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Postby LukeJavan8 » Mon Mar 12, 2012 1:08 pm

From the Gospel of John, I have seen in some
translations that: "The Word became Flesh,
and Tabernacled among us".
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Postby wurdpurrson » Sat Mar 17, 2012 5:55 pm

After having lived in the land of the Latter Day Saints, I've found it bemusing that their massive structures actually began, definition-wise, as tents. Is that evolution?
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Postby LukeJavan8 » Sat Mar 17, 2012 7:55 pm

Or devolution?
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Postby wurdpurrson » Sun Mar 18, 2012 4:12 am

Perspective is all.
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Postby LukeJavan8 » Sun Mar 18, 2012 11:03 am

When I was living in DC, they built a new temple on the
"beltway", the highway circling The District. For a time
the huge white structure with its golden statue on top
attracted much abuse. The radio morning status
on traffic updates would say things like "There's a huge
tie-up out near Oz, avoid the beltway". A rail trestle
over the beltway, for a long time had a graffiti painted
on it that said: "Free Dorothy".
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Postby bamaboy56 » Sat Mar 24, 2012 12:08 am

I believe the Latter-day Saints usage of the word "tabernacle" in their buildings is in the sense of something that is "sacred" or "holy" as opposed to something like a tent that is movable. I remember hearing about all the hoopla surrounding the DC temple. Don't hear too much about it anymore.
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Postby LukeJavan8 » Sat Mar 24, 2012 10:39 am

The LDS threatened legal action to stop the
media and the references to Oz and the rail
trestle was repainted. But I've been gone from
DC quite a while now, so I don't know either.
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Postby Philip Hudson » Sat Mar 24, 2012 3:11 pm

For the LDS, the Tabernacle is the large auditorium in Salt Lake City. In all the significant ways, it is a tabernacle. I am not aware of another LDS Tabernacle. LDS Temples are located in many cities but they are for different purposes than their tabernacle.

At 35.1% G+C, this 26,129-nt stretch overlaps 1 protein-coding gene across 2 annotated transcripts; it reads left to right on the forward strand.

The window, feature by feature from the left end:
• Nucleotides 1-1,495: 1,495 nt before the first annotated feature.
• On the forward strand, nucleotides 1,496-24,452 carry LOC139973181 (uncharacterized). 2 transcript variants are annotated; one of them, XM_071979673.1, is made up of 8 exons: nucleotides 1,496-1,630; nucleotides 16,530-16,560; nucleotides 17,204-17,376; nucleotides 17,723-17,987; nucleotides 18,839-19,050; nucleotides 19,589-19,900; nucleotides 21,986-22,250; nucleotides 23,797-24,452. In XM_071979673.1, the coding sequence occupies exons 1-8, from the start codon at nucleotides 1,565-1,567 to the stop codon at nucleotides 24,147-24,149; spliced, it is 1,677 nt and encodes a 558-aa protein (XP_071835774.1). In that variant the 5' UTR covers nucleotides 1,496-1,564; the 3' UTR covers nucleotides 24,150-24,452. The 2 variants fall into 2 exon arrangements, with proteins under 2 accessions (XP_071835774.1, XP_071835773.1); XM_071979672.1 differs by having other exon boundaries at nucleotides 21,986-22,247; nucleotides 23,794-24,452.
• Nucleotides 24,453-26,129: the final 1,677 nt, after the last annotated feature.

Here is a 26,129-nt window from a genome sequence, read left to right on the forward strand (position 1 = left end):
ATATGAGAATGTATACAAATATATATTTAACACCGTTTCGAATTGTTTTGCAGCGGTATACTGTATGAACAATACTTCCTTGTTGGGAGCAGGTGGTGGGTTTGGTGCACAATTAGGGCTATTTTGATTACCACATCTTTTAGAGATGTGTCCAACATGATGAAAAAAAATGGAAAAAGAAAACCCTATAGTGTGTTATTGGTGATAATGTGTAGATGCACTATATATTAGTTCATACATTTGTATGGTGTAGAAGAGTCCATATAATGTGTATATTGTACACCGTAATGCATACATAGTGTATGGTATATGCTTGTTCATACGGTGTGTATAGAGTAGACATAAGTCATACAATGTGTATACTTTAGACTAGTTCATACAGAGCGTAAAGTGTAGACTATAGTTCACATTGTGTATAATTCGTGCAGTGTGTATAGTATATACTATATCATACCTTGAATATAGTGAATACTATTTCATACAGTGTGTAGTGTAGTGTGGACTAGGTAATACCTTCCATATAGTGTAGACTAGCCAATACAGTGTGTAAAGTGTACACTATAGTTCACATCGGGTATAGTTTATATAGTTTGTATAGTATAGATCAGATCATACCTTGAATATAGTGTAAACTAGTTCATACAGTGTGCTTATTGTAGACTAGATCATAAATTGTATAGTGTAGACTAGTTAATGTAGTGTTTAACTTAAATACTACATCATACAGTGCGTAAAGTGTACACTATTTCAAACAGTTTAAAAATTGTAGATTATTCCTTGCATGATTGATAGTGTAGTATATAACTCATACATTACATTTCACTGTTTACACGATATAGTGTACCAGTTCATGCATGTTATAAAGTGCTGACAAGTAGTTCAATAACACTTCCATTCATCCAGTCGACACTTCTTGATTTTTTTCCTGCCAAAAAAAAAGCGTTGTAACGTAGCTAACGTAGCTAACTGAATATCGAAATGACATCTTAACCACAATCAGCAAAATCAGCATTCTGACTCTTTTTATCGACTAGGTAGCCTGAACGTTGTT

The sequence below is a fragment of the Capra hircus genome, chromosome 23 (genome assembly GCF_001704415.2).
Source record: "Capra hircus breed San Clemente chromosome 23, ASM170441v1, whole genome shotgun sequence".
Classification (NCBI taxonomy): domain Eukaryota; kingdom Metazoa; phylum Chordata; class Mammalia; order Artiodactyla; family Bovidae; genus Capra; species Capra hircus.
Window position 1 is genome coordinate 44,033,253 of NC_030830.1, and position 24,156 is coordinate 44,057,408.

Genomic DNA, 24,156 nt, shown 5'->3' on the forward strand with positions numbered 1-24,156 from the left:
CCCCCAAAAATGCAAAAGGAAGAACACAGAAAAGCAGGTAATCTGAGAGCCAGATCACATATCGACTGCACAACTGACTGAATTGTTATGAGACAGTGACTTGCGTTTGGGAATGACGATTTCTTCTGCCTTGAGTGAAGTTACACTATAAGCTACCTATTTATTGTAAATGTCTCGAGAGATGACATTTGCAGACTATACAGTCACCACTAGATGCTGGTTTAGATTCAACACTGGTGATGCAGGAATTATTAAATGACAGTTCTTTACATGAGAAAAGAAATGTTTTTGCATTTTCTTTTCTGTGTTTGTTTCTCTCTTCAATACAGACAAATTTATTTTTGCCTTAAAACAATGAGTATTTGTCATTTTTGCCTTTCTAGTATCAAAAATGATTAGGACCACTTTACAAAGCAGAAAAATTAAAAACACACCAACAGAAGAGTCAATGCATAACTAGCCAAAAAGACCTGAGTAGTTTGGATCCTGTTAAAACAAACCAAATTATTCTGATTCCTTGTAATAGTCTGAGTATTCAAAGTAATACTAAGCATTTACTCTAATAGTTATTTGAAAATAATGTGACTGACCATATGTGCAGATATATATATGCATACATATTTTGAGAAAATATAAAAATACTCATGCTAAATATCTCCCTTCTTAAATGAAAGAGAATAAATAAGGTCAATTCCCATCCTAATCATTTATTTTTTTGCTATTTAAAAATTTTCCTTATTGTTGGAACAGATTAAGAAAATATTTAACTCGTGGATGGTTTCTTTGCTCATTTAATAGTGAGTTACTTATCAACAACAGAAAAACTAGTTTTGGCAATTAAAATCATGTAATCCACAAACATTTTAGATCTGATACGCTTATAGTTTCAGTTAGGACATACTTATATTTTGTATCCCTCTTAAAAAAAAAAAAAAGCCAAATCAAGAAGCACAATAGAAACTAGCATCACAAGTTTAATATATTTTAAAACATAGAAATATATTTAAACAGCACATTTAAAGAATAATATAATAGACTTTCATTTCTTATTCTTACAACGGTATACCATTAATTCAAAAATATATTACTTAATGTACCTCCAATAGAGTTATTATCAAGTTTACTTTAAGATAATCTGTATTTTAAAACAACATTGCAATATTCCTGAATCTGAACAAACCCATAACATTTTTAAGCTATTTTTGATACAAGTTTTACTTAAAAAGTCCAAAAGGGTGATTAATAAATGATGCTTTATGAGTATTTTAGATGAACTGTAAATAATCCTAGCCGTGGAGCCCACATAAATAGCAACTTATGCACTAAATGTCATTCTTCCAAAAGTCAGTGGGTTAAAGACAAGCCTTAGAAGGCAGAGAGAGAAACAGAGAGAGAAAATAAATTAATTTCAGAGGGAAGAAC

In discussing a word, I am all for examining the religious aspects of the word. While we do not believe every religion, I am sure that the Alphas of Alpha Agora are above belittling any religion. Let us respect people's right to their religions.
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Postby misterdoe » Sun Mar 25, 2012 11:54 pm

Before the inclusion of this Good Word, I had assumed that the word was of Hebrew origin (or Aramaic, maybe). Especially with the LDS usage of it for the uber-temple in Salt Lake City.

At the same time, it makes me chuckle a little because it was not long ago that I first heard of the Brooklyn Tabernacle Choir. Yes, Brooklyn. I took it as a joke, until I looked into it. No joke. It's just as serious as the similarly anomalously-named Reggae Philharmonic Orchestra...
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Postby Philip Hudson » Mon Mar 26, 2012 12:27 am

Again, friends, the LDS has temples and a tabernacle. They are not the same. They are very different.

As for the Brooklyn Tabernacle Choir, they are totally different, not related to the LDS at all. They are a great choir, coming from a person who belongs to a church with the greatest choir in the world.
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Postby Philip Hudson » Tue Mar 27, 2012 3:29 pm

I apologize. The Brooklyn Tabernacle Choir may just be the best choir in the world. If I were in New York, that's where I would be.